In a world where the five senses are our main tool for perceiving reality, we tend to believe in what we see. But what about what remains hidden from our eyes – does the unseen even exist?

Imagine that colleague at work who sometimes seems to be somewhere else, lost in thought. There are days when he barely says a word and, although he doesn’t take a minute for lunch, his productivity seems to stagnate. Perhaps this colleague is dealing with an invisible monster such as anxiety or an illness unknown to you that causes unbearable chronic pain.

Without an inclusive organisational culture, this partner may choose to keep their struggle silent. From our perspective we may not understand their behaviour, and may even misjudge them. Such situations can affect those living with invisible, permanent disabilities.

What will I read in this article?


What are invisible disabilities?

Invisible disabilities are coming out of the shadows and demanding wider recognition. Unlike physical disabilities, which can be easily identified by visible signs such as a wheelchair or a cane, these hidden disabilities go unnoticed by society.

According to the Invisible Disabilities Association, these conditions, which range from symptoms such as debilitating pain, fatigue, dizziness, cognitive dysfunction, brain injuries, learning disabilities and mental health disorders, as well as hearing and visual impairments, are as real and impactful as their physical counterparts. However, the lack of visible signs can lead to misunderstanding, stigmatisation and a lack of adequate support.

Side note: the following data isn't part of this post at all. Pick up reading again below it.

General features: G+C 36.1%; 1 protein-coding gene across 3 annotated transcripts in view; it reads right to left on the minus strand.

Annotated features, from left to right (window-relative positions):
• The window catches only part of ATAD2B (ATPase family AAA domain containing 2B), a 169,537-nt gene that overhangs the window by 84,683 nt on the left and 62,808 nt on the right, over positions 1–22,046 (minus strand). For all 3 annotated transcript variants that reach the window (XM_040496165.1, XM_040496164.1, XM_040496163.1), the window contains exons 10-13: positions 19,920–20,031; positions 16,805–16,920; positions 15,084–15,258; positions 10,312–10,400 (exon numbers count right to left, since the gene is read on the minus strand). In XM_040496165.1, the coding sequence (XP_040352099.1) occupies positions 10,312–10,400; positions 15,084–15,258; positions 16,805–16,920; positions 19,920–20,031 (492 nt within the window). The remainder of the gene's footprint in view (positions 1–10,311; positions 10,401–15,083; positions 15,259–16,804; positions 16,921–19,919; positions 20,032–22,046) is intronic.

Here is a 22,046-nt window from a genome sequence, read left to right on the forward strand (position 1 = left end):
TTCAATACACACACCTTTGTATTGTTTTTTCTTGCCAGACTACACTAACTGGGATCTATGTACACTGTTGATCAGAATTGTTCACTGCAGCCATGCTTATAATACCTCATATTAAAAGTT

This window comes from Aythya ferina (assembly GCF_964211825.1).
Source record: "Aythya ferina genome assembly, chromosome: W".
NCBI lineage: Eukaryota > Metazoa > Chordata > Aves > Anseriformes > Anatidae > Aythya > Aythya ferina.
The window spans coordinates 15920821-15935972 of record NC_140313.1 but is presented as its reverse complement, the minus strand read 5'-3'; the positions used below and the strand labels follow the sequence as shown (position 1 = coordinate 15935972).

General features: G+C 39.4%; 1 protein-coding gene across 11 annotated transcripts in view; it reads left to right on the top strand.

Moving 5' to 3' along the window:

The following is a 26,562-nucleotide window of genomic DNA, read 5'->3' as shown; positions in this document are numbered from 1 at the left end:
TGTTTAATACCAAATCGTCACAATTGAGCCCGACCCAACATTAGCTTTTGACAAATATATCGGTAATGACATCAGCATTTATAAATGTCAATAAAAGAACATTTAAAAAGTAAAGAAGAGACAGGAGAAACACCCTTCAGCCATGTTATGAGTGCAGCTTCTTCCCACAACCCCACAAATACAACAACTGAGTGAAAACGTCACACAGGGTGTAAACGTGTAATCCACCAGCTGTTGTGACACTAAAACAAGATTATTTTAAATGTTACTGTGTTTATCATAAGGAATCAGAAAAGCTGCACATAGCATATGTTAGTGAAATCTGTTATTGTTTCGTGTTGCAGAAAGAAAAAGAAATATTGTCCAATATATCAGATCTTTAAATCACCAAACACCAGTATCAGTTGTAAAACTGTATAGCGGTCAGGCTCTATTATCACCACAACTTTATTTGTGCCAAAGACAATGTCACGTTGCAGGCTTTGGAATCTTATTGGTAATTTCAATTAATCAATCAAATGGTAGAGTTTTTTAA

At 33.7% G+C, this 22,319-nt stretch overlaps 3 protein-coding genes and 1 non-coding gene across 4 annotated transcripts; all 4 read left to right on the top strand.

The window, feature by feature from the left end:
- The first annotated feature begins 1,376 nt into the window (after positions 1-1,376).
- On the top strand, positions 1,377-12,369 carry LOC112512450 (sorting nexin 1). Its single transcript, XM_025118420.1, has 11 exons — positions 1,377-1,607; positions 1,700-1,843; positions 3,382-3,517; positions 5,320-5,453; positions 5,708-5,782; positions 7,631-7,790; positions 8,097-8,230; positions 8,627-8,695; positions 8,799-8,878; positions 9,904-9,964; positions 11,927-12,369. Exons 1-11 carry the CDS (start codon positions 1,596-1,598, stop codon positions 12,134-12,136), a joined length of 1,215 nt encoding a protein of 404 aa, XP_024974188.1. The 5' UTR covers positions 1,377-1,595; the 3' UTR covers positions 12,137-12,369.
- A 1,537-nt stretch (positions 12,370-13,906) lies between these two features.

This, in turn, leads to hasty judgements and discrimination, creating additional barriers for those who are already coping with the difficulties inherent in their situation.


What percentage of disabilities are considered invisible?

According to the World Health Organisation, we find ourselves in a world where one billion people live with some form of disability. In a surprising twist, a US survey revealed that 74% of these people do not rely on a wheelchair or any other device that visually manifests their disability to the world.


“74% of people with disabilities are not dependent on a wheelchair or any other device that visually manifests their disability to the world”.


The “problem” of not looking disabled: making visible the invisible

Harvard Business Review has published the results of a study aimed at understanding the needs of people with long-term invisible disabilities. Researchers found that these people often feel excluded at work and are likely to receive fewer benefits or less access to training and promotions.

There’s a fear of the possible consequences for someone disclosing that they have a disability. Especially if the person they tell is their future employers. They’re persecuted by absenteeism and low productivity, when in the end they’re just people with special needs in terms of work-life balance, health, accessibility, etc.


“People with invisible disabilities often feel excluded at work and are likely to receive fewer benefits or less access to training and promotion”.


HBR’s research also revealed that leaders are not aware of the needs of people with invisible disabilities and are often not prepared to provide the necessary support and accommodations. But they also underline that there’s a real opportunity for new leaders to drive change in organisations by increasing their awareness and exercising more empathetic leadership. In this way, they can promote diversity and ensure that differences are valued and understood, not feared or judged.

People with invisible disabilities bring a wealth of unique experiences and skills to the workplace, and it’s essential that they’re recognised and supported appropriately. Every organisation has a responsibility and an opportunity to foster a supportive and empathetic work environment where all differences are valued and understood. It’s time we all open our eyes to see diversity in all its forms and learn to appreciate it, for it is this variety that truly enriches and strengthens our working communities.